New York authorities have stepped up security at sensitive sites after a deadly blast at a concert in Britain, although officials said there was no indication of a threat to US targets. New York Governor Andrew Cuomo said he was ordering additional patrols at “high-profile locations” including airports and the subway “out of an abundance of caution” after the assault at the show by US pop star Ariana Grande.
“This apparent act of terrorism, targeting a concert attended by thousands of teenagers and young people, is an inexplicable and abhorrent assault on our universal values as human beings,” Cuomo said in a statement.
“An attack on one is an attack on all, and New York stands in solidarity with the British people and our friends around the world against the forces of hate and terror,” he said.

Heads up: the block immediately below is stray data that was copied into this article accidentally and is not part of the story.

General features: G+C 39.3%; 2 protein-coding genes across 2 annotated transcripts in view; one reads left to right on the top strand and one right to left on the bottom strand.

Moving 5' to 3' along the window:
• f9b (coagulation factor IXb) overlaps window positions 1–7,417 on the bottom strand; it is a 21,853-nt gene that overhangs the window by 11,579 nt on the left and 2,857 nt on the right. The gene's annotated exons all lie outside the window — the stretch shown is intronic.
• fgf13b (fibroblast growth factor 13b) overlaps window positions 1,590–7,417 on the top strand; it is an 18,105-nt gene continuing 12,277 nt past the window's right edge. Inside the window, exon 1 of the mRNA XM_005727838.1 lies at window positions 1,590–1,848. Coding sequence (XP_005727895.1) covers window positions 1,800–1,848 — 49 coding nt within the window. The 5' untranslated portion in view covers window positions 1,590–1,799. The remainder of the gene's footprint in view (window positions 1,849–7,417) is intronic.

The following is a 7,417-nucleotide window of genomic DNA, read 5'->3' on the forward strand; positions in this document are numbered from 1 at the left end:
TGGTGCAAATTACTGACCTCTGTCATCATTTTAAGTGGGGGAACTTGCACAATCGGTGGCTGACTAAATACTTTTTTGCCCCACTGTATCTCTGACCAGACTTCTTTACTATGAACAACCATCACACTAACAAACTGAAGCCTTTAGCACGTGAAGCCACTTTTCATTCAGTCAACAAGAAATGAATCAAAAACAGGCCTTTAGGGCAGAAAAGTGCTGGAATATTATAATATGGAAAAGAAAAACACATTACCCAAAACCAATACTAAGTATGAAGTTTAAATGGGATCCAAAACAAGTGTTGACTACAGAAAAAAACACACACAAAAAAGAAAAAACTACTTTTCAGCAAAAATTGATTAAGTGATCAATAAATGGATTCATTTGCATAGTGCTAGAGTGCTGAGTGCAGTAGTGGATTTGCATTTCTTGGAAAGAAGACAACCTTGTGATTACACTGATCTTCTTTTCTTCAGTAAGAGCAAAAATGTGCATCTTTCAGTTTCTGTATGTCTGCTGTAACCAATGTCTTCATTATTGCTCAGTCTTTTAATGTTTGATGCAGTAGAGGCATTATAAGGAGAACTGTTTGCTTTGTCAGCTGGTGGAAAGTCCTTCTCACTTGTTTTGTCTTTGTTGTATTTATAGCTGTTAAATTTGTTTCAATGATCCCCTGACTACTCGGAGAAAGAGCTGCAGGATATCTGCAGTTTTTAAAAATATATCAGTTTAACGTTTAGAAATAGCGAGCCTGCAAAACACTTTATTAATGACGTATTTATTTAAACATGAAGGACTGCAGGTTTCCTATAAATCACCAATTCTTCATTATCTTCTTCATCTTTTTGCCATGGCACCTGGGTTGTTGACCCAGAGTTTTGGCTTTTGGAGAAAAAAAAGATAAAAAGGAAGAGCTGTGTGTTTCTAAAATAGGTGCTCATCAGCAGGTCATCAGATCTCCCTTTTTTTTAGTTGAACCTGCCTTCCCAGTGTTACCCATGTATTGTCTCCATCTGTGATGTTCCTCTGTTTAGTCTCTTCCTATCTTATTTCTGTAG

The US Department of Homeland Security said it was working to find information and stood ready to assist counterparts in Britain. “At this time, we have no information to indicate a specific credible threat involving music venues in the United States,” the department said in a statement.
“However, the public may experience increased security in and around public places and events as officials take additional precautions,” it said. Police said at least 19 people were killed and around 50 were wounded in the attack just as Grande left the stage. It is the deadliest attack in Britain since 2005.